It’s Harvest Season in Costa Rica

It’s Harvest Season in Costa Rica

February 2016

 It’s Harvest Season in Costa Rica

As the winds pick up, the scent of blossoming coffee beans is swept across Costa Rica, alerting farmers that the time has come to harvest their crop. Here, picking coffee beans is a family affair. We’re dedicating this article to the pickers and process that make Café Britt’s blends so irresistible!

What is harvest season?

Infographic about harvest season in Costa Rica

It all starts with the pickers

Coffee picking in Costa Rica is an honored and cherished tradition that thousands take part in every year. Locals are joined in the tradition by traveling families from Nicaragua and Panama to harvest the country’s most famous export.

Men in front of two pick-up trucks

One of the reasons Costa Rican coffee has earned its reputation is through the expertise of these pickers. During the harvest season, they wake up very early in the morning and head to the farms, arriving before the sun rises to ensure they can pick as many beans as possible. At the end of the day, they are paid according to the amount of cherries they have picked. Costa Rica’s Fair Trade laws ensure that the pickers are paid at or above the going market rate.

Man carrying a coffee-picking basket

The right way to pick a coffee bean

Coffee picking might sound like fairly easy work, but very few possess the knowledge and skill required to fulfill the task. Because coffee fruits ripen at different times, pickers must be able to identify the stages of the fruit and only pick the ripest cherries.

In Costa Rica, the best way to distinguish a cherry that is ready for picking is by its brightness, and pickers search for the brightest red cherries. There are two commonly used harvest methods:

  • Selective Harvest:
    In this method, pickers determine the ripeness of a cherry by its appearance and texture. When the fruit is ripe, it will be slightly squishy and bright red. Pickers will only harvest the cherries that are ripe and leave the rest on the tree to ripen.
Close-up of person picking coffee cherries
  • Stripping Harvest:
    When using this method, pickers will sweep an entire branch, removing both the ripe and unripe cherries. This is best toward the end of the season when most of the beans are ripe, and it becomes too time intensive to specifically pick out only the ripe cherries.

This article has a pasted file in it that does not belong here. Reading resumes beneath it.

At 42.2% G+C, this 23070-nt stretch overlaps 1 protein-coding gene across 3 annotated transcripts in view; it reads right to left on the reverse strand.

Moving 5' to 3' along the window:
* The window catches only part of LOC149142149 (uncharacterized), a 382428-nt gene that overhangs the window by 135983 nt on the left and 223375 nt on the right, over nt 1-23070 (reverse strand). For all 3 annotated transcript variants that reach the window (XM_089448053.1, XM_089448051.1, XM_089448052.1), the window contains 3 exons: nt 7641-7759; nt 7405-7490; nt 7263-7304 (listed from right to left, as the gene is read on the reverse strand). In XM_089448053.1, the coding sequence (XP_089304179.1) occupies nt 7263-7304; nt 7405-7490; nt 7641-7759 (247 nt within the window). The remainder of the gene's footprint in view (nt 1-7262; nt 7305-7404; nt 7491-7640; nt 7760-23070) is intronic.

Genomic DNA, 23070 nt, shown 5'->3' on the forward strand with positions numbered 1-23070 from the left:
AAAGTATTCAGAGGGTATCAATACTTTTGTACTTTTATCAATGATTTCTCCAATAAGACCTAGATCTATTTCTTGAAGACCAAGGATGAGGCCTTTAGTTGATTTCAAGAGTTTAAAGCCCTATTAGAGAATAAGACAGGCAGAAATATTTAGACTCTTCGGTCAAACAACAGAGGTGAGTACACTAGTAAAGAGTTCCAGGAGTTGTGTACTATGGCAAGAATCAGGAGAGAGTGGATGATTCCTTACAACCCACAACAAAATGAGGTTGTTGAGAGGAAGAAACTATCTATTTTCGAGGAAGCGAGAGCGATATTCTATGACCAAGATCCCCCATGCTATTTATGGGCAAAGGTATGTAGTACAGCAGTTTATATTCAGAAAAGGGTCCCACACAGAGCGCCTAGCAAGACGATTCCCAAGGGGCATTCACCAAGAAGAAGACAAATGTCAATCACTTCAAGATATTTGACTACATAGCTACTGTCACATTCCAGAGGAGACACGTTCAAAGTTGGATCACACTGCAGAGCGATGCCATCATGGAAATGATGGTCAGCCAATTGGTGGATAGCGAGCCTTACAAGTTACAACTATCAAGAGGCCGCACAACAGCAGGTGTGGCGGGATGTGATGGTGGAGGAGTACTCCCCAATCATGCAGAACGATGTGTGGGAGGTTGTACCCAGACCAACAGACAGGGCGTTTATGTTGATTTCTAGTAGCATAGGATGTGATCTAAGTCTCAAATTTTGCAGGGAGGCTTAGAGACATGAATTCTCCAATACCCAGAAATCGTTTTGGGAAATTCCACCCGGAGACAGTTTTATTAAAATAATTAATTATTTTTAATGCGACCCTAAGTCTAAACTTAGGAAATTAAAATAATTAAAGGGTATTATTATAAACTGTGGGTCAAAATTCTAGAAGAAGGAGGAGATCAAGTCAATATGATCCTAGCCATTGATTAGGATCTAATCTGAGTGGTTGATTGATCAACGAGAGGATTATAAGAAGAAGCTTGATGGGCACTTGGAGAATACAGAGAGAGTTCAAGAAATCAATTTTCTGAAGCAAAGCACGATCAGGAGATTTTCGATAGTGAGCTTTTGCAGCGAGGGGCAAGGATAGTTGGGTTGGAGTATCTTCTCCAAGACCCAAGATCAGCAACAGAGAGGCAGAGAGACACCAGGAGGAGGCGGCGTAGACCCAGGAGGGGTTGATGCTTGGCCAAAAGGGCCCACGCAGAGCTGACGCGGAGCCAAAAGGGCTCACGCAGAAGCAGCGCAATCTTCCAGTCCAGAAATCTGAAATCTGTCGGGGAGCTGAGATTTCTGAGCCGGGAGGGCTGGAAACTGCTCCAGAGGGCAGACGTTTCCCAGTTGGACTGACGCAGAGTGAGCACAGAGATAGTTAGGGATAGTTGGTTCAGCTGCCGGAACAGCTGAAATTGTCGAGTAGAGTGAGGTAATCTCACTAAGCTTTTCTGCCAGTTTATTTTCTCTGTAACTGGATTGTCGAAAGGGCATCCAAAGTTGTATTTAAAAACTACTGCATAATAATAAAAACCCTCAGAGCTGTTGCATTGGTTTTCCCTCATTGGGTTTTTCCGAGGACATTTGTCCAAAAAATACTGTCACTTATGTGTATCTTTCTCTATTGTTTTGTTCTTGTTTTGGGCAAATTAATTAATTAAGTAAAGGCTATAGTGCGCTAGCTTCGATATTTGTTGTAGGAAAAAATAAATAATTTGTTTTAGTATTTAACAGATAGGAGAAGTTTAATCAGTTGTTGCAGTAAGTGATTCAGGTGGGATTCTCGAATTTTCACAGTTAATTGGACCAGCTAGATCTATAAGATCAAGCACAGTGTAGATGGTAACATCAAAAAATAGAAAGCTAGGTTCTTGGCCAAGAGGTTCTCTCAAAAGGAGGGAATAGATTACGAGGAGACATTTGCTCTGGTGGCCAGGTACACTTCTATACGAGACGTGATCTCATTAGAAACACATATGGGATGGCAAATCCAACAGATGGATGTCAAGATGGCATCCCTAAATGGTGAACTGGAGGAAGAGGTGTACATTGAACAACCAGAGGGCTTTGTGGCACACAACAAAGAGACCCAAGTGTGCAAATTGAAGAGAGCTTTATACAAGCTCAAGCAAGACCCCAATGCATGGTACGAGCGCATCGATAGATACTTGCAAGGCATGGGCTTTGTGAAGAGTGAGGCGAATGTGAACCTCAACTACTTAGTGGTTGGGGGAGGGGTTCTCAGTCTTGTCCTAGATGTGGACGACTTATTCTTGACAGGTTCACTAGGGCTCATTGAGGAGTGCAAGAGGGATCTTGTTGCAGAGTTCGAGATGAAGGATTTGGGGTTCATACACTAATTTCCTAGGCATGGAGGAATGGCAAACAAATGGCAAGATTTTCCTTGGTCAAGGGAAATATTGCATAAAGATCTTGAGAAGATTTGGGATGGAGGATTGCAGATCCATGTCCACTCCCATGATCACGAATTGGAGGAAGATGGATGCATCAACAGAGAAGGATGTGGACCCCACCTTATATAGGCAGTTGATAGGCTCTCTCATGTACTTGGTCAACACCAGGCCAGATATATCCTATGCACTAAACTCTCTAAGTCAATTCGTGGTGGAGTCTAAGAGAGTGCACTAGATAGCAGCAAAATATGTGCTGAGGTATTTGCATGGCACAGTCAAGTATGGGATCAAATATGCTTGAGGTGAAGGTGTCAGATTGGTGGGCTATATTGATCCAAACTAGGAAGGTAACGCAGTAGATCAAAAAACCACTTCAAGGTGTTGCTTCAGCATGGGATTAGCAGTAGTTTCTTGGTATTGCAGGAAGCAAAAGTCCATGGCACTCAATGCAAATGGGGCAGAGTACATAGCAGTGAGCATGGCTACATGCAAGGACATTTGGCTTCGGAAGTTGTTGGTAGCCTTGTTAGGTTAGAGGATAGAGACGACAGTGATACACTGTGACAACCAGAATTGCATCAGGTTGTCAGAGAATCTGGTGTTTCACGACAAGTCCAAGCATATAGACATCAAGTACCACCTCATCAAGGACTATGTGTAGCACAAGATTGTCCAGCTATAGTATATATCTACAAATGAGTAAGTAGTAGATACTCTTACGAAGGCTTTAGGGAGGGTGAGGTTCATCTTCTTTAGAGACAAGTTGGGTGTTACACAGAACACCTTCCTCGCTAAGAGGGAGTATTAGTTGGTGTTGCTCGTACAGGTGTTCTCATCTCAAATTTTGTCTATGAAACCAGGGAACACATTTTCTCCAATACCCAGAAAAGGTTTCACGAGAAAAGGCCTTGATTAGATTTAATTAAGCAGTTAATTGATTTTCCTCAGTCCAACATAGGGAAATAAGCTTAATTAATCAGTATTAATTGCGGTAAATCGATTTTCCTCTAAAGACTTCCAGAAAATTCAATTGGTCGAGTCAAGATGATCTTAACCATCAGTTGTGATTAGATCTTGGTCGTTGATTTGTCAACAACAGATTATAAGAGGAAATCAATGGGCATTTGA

Close-up of person picking coffee cherries

A Day in the Life of a Coffee Picker

A picker’s day starts by walking or hitching rides to the farm. When they arrive the capataz, or foreman, gives them their assignment for the day. The pickers then attach a basket to their waist. When it is full they empty it into a larger bag and fill it again.

Ripe coffee cherries in baskets

A very good coffee picker fills 20 cajuelas a day. A cajuela is an official unit of measurement established by the Costa Rican government, and it’s used only for coffee.

At the end of the day the foreman measures the number of cajuelas amount of cherries picked by each worker and pays them. Strict regulations and Fair Trade guidelines ensure that the pickers receive a fair wage for the day’s work.

Person dumping ripe coffee cherries into a bag
Man handing a large bag to a person in a truck
Truck carrying large plastic bags

After they have received their payment for the day, the pickers return home to rest and relax before doing it all over again the next day!

Two men walking on a path in a forest

We hope that knowing the hard work and dedication that goes into picking coffee beans that get you going in the morning brings you more joy and appreciation for your favorite beverage!

Have any questions? Our Coffee Experts will be more than happy to help

Call: 1-800-GO-BRITT


E-mail: [email protected]

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